The Sleeping Beauty. Victorian Painting from de Museo de Arte de Ponce
For the first time in Spain the Museo del Prado is presenting a selection of 19th-century English paintings from the Museo de Arte de Ponce. Entitled The Sleeping Beauty. Victorian Painting from the Museo de Arte de Ponce, the exhibition offers the visiting public a unique opportunity to see works of the stature of Flaming June by Frederic, Lord Leighton and Edward Burne-Jones’ monumental masterpiece, The Last Sleep of Arthur in Avalon.
Monday 23 February 2009
Sponsored by BBVA
For historical reasons, 19th-century British art is one of the least well represented areas in Spanish collections, including that of the Prado, which has very few examples of Victorian painting. For this reason the Museo del Prado has decided to organise the present exhibition, which offers a carefully chosen selection of English paintings. They are loaned by the Museo de Arte de Ponce, Puerto Rico, which is temporarily closed for re-modelling, and include The Last Sleep of Arthur in Avalon by Edward Burne-Jones, and Flaming June by Frederic, Lord Leighton. Both paintings will travel to the Prado after their display at Tate Britain.
The exhibition comprises 17 works in total, of which 10 are paintings and 6 are drawings and a watercolour. It will allow the public to become acquainted with both 19th-century English painting and with highlights of the museum founded in Ponce.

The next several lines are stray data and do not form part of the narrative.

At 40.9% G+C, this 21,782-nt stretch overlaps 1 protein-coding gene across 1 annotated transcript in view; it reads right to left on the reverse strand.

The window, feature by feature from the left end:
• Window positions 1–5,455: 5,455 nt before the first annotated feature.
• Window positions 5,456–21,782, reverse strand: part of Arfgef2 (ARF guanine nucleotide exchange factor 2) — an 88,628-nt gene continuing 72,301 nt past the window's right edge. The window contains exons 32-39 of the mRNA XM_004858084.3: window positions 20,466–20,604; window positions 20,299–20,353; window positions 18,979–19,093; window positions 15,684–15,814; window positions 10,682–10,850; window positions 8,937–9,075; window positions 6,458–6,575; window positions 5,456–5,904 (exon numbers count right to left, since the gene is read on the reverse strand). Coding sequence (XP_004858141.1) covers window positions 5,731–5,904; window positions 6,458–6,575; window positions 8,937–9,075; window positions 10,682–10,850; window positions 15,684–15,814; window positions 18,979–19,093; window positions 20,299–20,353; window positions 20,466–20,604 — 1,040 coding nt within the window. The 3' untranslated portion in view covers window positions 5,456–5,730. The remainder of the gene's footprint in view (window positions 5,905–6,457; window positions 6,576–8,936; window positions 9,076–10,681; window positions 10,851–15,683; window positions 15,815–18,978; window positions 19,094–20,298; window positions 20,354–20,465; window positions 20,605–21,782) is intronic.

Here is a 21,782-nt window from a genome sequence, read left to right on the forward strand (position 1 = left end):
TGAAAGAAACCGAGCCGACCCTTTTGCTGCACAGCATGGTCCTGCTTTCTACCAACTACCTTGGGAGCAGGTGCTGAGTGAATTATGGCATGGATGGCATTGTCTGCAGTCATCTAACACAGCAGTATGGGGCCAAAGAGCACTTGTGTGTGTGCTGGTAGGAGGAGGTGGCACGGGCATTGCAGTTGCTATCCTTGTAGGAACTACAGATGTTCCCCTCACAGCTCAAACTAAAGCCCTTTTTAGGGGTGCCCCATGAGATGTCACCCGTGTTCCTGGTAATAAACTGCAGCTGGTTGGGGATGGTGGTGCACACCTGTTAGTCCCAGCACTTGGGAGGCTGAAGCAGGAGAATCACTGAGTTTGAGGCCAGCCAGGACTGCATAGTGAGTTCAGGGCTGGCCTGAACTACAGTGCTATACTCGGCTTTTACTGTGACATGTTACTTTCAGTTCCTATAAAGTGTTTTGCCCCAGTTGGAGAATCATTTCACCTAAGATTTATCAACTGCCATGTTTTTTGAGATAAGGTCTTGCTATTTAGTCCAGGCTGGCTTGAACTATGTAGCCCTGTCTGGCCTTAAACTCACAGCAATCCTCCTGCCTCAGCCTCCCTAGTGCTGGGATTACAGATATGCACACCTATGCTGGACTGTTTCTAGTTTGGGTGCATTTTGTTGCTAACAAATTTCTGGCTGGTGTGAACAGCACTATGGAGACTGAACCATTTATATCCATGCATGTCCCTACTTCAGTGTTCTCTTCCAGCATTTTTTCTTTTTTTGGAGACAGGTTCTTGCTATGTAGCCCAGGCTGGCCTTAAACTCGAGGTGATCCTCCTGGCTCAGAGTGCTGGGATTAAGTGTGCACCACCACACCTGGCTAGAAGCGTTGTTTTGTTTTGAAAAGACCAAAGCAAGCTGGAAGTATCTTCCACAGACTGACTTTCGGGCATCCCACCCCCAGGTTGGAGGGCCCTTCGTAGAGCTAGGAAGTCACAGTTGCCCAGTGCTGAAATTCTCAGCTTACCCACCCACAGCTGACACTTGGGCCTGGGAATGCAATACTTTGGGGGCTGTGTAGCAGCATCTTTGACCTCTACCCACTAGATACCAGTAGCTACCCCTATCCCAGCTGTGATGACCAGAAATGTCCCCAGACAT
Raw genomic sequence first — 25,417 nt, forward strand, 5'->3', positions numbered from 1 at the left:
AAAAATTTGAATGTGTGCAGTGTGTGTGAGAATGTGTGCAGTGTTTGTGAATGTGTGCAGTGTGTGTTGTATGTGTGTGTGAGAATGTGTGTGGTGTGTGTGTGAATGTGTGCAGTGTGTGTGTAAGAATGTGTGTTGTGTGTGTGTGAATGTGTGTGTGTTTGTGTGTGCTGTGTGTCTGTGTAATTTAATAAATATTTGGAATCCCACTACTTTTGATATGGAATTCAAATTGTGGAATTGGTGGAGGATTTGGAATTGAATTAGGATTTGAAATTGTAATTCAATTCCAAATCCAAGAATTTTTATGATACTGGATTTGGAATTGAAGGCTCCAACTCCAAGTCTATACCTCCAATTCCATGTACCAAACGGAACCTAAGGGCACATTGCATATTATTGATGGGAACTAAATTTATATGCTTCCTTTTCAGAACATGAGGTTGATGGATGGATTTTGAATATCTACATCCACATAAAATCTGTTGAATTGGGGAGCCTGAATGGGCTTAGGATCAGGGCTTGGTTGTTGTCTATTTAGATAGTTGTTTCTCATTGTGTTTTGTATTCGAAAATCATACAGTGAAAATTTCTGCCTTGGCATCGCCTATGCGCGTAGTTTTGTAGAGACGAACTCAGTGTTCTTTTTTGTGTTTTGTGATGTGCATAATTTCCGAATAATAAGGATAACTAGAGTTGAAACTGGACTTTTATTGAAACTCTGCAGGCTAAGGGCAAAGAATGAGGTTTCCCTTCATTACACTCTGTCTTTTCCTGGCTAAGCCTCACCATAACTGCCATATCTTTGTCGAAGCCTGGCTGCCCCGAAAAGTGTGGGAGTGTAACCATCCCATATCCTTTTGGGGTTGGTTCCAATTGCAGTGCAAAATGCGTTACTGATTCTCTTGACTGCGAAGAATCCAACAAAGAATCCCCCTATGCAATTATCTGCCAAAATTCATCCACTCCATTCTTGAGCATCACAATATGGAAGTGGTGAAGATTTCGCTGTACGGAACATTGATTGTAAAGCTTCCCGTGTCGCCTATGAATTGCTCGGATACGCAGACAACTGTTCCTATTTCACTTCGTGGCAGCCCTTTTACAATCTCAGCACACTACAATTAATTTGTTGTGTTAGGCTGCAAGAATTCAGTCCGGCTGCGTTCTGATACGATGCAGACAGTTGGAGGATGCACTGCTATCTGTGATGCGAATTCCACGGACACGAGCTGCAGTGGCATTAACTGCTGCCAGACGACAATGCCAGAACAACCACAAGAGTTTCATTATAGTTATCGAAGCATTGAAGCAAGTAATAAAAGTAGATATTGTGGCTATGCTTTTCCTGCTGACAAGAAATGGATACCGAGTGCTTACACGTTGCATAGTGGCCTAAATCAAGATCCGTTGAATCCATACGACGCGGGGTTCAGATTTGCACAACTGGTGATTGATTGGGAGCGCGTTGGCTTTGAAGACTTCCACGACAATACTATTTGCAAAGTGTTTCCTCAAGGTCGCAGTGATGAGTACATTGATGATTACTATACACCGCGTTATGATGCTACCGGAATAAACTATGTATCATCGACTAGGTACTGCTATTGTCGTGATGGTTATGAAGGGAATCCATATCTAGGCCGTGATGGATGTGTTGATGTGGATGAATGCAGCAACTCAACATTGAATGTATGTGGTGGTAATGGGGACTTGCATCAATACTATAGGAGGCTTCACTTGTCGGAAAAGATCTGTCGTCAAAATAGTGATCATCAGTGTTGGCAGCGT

The exhibition also includes paintings by artists such as John Everett Millais (1829-1896), Dante Gabriel Rossetti (1828-1882), Thomas Seddon (1821-1856) and William Holman Hunt (1827-1910). They were painted during the various different phases of the movement known as the Pre-Raphaelite Brotherhood, which was founded in 1848 with the initial aim of reforming English painting, at that date governed by the conservative strictures of the Royal Academy. The Pre-Raphaelites based themselves on a new vision of nature and on their quest to rediscover the aesthetic innocence of the Early Renaissance painters.
Among the outstanding works to be seen in the exhibition is Burne-Jones’ masterpiece, The Last Sleep of Arthur in Avalon. Prior to being seen at Tate Britain it has remained in Puerto Rico since Luis Ferré acquired it in the 1960s due to its importance for his collection and the difficulties involved in transporting a work that measures more than 6 metres wide. Burne-Jones devoted the last years of his life to this painting, which reflects his fascination (shared with fellow artists such as Rossetti and William Morris) for the legend of King Arthur. He constantly re-worked the composition up to the day before his death. Exhibited alongside this great work is a series of preliminary sketches and preparatory drawings that will help the visitor to appreciate the evolution of this dreamlike image.
The exhibition includes outstanding examples of works by the founders of the Pre-Raphaelite Brotherhood, including Miss Gladys M. Holman Hunt by William Holman Hunt, the artist who remained most faithful throughout his career to the group’s motto of “Truth to Nature”; Escape of the Heretic, 1559 by John Everett Millais, which is a characteristic example of the use of imaginary anecdotes as a means of expressing universal human sentiments; and The Roman Widow by Dante Gabriel Rossetti, a work that forms part of a lengthy series of enigmatic, half-length female portraits that were in part influenced by the Venetian Renaissance portrait.